This article – part 1 of 8 – was written by Dr. Alice Lee , Gastroenterologist and Hepatologist, Concord Repatriation General Hospital.
Referred to as the ‘silent killer, hepatitis B lives up to its name. Despite great efforts around the world to increase awareness of this virus, and to improve prevention, testing and treatment, there has sadly been no decline in global mortality rates. Nearly one million people die from hepatitis B, and its complications, every year.
What makes hepatitis B such a difficult and lethal virus?
Hepatitis B is a highly infectious virus, more so than hepatitis C and even HIV. In some parts of the world, the prevalence rates are very high – up to 20%. For Korean people, the prevalence rates have been markedly reduced by nationwide vaccination programs, but those who already have the infection remain at risk.
Even with vaccination, there are instances where, for those at high risk – such as babies born to mothers who have hepatitis B – vaccination may not be enough to prevent infection. Also, in some cases, one course of hepatitis B vaccine might not be adequate and further vaccination courses may be needed. It is safest for people to have a doctor check their blood tests – looking for protective antibody levels – to ensure that they are not in this group.
How do we test for hepatitis B?
Testing for hepatitis B is done by blood tests, but the levels of bloods tests can change over time whether you have treatment or not. Blood tests detect whether a person has:
- the virus (hepatitis B surface antigen),
- had the virus (hepatitis B core antibody) and/or
- protection against infection (hepatitis B surface antibody).
Anyone living with the virus (hepatitis B surface antigen),will need to have further tests to see if they need to have treatment. The results of the tests can change over time, which can lead to misunderstanding about a person’s status.
Further testing is done through more blood tests and scans. It can be very complex and confusing to patients, but they should continue to check in with their doctors as it can save their life. Even if someone does not need treatment now, they may need to have treatment at a later date. Most people who need treatment are asymptomatic and may feel that they are alright and do not need to have checkups. This can be very dangerous because, if someone leaves it until they feel sick, then it may be too late.
How is hepatitis B monitored?
Hepatitis B can cause liver cirrhosis and liver cancer. While most people will live a normal healthy life with hepatitis B and not have any complications, identifying who is at risk, and who is not, is not so easy. Some key risks includes those who have a family history of liver cancer, other conditions that can increase risk of hepatitis B complications – such as other viruses or those who drink excessively – older patients, patients who have severe scarring of the liver(cirrhosis), have high liver enzymes (ALT) and those with high levels of virus (Hepatitis B DNA). All these factors are taken into consideration over time to decide whether treatment is required, or not, at a particular time.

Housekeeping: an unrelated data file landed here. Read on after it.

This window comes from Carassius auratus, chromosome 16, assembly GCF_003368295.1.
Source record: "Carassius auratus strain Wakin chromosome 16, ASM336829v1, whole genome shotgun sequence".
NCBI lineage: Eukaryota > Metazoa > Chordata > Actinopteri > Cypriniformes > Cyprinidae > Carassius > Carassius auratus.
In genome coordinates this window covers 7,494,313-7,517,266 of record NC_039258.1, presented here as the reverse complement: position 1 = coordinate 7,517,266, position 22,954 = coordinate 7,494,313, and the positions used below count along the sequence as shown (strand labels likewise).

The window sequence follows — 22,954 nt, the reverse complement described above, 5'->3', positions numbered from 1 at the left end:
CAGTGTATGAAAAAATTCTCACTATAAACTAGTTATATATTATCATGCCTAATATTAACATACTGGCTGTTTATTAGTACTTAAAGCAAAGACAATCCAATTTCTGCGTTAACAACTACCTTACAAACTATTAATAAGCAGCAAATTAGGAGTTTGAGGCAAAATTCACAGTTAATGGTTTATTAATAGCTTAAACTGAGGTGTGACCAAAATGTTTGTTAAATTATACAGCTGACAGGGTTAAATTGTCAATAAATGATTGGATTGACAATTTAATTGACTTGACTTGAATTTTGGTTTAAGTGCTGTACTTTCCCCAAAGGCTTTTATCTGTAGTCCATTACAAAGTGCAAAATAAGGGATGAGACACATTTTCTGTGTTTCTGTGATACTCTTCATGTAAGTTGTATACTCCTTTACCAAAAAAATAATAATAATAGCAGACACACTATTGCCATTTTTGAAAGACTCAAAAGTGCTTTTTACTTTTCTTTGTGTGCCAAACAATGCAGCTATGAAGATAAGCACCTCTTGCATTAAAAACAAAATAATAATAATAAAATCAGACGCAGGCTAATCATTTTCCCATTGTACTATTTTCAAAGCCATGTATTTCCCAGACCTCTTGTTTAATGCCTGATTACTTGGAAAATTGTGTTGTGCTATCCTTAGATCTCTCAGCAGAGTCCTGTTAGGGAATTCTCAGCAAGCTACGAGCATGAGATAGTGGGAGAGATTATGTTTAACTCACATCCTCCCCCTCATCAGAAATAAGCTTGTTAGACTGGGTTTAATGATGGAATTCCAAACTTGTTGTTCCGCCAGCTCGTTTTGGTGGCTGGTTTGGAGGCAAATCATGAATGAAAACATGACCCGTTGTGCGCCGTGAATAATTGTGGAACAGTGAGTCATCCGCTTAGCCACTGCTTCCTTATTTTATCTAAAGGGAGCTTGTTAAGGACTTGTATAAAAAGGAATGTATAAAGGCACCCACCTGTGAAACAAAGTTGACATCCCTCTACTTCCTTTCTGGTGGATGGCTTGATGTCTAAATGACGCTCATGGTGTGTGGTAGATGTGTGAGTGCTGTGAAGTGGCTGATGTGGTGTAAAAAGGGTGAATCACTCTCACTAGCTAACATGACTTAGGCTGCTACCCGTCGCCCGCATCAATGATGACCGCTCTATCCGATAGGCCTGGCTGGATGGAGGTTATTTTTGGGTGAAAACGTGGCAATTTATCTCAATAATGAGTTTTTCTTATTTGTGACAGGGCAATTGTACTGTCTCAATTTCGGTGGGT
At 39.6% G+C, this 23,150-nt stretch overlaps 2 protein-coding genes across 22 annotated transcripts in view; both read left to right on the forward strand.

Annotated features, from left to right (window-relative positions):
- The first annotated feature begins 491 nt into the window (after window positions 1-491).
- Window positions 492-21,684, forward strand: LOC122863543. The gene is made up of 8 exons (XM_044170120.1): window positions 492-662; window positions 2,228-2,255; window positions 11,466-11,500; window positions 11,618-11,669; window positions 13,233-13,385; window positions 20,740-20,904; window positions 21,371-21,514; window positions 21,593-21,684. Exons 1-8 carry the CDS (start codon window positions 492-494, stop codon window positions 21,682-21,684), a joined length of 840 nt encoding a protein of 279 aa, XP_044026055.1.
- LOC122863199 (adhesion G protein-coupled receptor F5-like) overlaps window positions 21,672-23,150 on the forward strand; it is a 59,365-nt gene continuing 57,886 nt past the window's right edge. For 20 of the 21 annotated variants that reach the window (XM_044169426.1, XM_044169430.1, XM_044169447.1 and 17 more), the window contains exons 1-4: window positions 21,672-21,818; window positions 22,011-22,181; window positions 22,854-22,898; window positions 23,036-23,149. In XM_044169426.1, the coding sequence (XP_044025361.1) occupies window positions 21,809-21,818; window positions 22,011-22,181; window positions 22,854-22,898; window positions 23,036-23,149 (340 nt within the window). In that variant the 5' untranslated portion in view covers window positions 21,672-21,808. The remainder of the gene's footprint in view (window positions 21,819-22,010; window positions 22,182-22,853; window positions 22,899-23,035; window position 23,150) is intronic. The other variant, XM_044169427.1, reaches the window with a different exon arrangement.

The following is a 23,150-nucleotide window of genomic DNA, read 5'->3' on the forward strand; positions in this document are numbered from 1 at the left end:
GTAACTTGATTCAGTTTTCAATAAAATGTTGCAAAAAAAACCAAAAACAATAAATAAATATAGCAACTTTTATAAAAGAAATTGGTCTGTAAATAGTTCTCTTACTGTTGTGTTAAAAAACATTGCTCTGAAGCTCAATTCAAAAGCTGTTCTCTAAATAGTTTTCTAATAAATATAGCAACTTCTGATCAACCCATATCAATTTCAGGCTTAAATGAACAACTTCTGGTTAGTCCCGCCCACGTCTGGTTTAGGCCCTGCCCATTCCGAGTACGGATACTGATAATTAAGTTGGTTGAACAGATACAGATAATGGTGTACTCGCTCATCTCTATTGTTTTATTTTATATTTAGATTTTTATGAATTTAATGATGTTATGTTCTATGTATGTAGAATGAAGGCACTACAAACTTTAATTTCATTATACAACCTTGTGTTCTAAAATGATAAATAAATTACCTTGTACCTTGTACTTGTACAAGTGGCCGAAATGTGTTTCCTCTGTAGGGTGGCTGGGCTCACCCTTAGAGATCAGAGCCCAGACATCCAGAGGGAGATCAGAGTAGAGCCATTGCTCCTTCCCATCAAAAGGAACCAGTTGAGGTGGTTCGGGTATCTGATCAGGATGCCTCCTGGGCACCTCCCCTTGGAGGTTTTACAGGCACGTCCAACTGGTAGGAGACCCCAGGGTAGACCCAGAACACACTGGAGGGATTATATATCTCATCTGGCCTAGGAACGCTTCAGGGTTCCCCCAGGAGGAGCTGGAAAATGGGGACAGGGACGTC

Liver cancer is the most common cause of death from hepatitis B. It is also asymptomatic until very advanced and the best way to check for it is with regular ultrasounds and blood tests. If there are concerns about spots on your liver, a doctor may advise to have additional tests such as CT or MRI scans. All patients with a family history of liver cancer and all with cirrhosis should have checkups at least every six months.
Whether a person with hepatitis B is receiving treatment or not, screening can save their life. Ultrasounds are safe, there is no radiation, and they do not hurt. Anyone can have an ultrasound, as many times as needed. CT scans require radiation and hence should only be done when advised from a doctor. MRI is also available and accessible through a doctor. The benefits of an MRI is that there is no radiation, but it requires contrast (that is, requires the injection of a dye) and so is indicated for some patients only. People should ask their doctor about this if they have any concerns.
|Next: In Part 2, to be published next week, Dr. Lee looks at treatment options for Hepatitis B.|
Published 12 January, 2021